Rivers run through Vala Árnadóttir’s blood; she was raised by fishing guides. She lives in the city of Reykjavík, Iceland, with her 10-year-old daughter Mathilda, and teaches Mathilda the art of casting, the tricks of fish, the peace of standing on the banks watching the water flow by. But when Vala travels to Greenland for guiding work, immersing herself in a landscape that’s as beautiful and fertile as it is barren and unforgiving, Mathilda doesn’t come along. Not yet. This short film paints the fantastical and mysterious country of Greenland through Mathilda’s fantasies and Vala’s eyes.
FREE LIKE THE BIRDS
Directed by: Paola Mendoza
Precocious Sophie Cruz convinced her martial arts teacher to let her attend classes when she was just 3 years old. She is a luchadora, a fighter. So when her parents, who are undocumented immigrants, told her they don’t have papers and could be deported back to Mexico, Sophie vowed to keep her family together. On a trip to Washington, D.C., Sophie, then just 6, cleared a security barrier to deliver her message to Pope Francis. In June, the U.S. Supreme Court will consider Deferred Action for Parents of Americans, which would grant protected status to Sophie’s family and thousands of others and let them live free like the birds.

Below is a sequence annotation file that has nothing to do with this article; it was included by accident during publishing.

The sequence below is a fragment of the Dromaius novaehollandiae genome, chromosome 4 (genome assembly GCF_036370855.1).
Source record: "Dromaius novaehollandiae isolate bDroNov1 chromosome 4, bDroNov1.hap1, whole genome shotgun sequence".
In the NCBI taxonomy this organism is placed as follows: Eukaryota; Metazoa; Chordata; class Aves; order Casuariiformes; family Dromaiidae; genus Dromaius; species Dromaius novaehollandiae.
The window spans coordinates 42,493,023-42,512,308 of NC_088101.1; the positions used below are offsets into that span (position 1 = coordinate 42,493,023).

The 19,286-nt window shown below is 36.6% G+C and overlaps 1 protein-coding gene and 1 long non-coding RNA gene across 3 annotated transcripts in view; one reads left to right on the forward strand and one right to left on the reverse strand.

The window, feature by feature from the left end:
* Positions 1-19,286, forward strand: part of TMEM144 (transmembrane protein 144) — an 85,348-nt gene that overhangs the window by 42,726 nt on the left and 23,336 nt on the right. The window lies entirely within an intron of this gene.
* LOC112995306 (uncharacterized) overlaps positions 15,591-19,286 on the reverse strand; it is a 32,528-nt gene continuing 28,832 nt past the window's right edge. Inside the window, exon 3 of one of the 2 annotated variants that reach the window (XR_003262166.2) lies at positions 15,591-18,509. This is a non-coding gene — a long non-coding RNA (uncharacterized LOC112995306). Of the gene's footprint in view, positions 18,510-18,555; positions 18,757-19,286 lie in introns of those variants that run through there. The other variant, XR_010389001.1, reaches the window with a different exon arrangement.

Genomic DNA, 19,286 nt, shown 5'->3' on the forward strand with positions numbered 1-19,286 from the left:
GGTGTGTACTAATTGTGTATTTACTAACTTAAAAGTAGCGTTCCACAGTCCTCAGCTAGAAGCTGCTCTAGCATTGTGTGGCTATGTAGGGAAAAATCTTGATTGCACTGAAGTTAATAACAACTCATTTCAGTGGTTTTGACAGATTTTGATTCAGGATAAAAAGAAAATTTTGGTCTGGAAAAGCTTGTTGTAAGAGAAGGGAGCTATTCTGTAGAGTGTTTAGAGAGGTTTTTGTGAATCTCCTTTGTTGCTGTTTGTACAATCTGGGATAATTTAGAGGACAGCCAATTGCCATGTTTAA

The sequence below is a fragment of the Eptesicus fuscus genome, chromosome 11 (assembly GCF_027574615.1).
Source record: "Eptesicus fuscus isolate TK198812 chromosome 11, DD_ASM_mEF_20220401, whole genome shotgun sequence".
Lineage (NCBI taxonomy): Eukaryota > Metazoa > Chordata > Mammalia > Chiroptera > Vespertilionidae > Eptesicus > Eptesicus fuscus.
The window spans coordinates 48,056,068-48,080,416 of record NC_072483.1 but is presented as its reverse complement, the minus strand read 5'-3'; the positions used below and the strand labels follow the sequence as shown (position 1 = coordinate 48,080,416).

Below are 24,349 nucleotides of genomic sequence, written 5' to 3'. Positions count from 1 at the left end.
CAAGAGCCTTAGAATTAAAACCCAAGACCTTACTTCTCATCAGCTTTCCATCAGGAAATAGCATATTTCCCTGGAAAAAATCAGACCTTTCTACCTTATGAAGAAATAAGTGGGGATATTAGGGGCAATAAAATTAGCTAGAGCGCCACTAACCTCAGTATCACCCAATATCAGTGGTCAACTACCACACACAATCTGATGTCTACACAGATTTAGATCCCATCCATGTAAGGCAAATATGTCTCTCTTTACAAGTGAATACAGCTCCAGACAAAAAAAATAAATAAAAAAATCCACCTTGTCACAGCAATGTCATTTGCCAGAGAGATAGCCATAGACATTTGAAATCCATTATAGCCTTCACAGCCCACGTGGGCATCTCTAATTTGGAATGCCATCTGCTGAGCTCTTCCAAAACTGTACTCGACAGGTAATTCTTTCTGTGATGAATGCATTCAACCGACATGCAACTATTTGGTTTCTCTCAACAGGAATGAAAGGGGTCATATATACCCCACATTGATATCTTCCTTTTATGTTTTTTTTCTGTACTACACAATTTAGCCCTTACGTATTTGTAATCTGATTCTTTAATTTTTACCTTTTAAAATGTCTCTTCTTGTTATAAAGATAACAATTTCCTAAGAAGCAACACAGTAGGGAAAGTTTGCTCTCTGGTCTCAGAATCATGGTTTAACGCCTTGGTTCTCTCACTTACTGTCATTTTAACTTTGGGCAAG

Directed by: Joey Schusler, Aidan Haley
Rajesh Magar has been obsessed with bikes since he was a small child growing up in Kathmandu, Nepal. When the other kids were studying, he’d be dreaming about, designing and drawing bikes. As the son of a construction worker and housemaid, however, a bike wasn’t easy to come by. Undeterred, he built one, a clunky Frankenstein, but a mountain bike nonetheless. He started racing, and his drive and raw talent got noticed, leading to a job as a mountain bike guide and a path to professional racing. Today, Nepal’s National Champion is living proof that it pays to stick to your passion, no matter how implausible it seems.
CORBET’S COULOIR SEGMENT of ROGUE ELEMENTS
Directed by: Todd Jones, Steve Jones
A right of passage for any Jackson Hole skier, Corbet’s Couloir is conquered here not on two planks, but two wheels.
Local Sponsors: Dream Inn and Aquarius Restaurant, CaboVillas.com, Sandbar Solar, Erik's Deli Cafe, Kind Peoples, Pacific Coffee Roasting Company, Osprey Packs, Good Times and SantaCruz.com, Adventure Sports Journal and Well Within Spa